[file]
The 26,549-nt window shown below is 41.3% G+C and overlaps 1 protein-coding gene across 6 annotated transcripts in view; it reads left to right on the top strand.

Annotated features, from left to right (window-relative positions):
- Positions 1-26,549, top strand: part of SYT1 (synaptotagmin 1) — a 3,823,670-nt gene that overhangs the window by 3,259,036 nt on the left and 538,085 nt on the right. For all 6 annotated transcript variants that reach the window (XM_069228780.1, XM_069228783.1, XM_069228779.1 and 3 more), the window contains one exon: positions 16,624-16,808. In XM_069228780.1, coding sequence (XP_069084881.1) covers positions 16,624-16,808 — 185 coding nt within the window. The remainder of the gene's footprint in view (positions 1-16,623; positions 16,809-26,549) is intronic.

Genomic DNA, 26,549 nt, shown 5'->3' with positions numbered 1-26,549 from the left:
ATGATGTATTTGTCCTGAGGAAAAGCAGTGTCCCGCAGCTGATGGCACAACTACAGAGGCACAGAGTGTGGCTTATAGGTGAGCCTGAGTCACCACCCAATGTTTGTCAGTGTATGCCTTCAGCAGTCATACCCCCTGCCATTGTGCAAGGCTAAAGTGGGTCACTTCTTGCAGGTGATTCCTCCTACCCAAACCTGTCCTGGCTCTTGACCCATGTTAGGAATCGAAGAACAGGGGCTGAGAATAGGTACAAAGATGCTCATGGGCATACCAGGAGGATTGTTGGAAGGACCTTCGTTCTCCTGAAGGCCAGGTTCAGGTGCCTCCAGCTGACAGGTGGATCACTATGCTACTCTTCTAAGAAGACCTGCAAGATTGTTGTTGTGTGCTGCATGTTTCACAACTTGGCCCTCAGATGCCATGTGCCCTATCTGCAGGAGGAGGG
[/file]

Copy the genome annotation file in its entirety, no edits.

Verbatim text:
The 26,549-nt window shown below is 41.3% G+C and overlaps 1 protein-coding gene across 6 annotated transcripts in view; it reads left to right on the top strand.

Annotated features, from left to right (window-relative positions):
- Positions 1-26,549, top strand: part of SYT1 (synaptotagmin 1) — a 3,823,670-nt gene that overhangs the window by 3,259,036 nt on the left and 538,085 nt on the right. For all 6 annotated transcript variants that reach the window (XM_069228780.1, XM_069228783.1, XM_069228779.1 and 3 more), the window contains one exon: positions 16,624-16,808. In XM_069228780.1, coding sequence (XP_069084881.1) covers positions 16,624-16,808 — 185 coding nt within the window. The remainder of the gene's footprint in view (positions 1-16,623; positions 16,809-26,549) is intronic.

Genomic DNA, 26,549 nt, shown 5'->3' with positions numbered 1-26,549 from the left:
ATGATGTATTTGTCCTGAGGAAAAGCAGTGTCCCGCAGCTGATGGCACAACTACAGAGGCACAGAGTGTGGCTTATAGGTGAGCCTGAGTCACCACCCAATGTTTGTCAGTGTATGCCTTCAGCAGTCATACCCCCTGCCATTGTGCAAGGCTAAAGTGGGTCACTTCTTGCAGGTGATTCCTCCTACCCAAACCTGTCCTGGCTCTTGACCCATGTTAGGAATCGAAGAACAGGGGCTGAGAATAGGTACAAAGATGCTCATGGGCATACCAGGAGGATTGTTGGAAGGACCTTCGTTCTCCTGAAGGCCAGGTTCAGGTGCCTCCAGCTGACAGGTGGATCACTATGCTACTCTTCTAAGAAGACCTGCAAGATTGTTGTTGTGTGCTGCATGTTTCACAACTTGGCCCTCAGATGCCATGTGCCCTATCTGCAGGAGGAGGG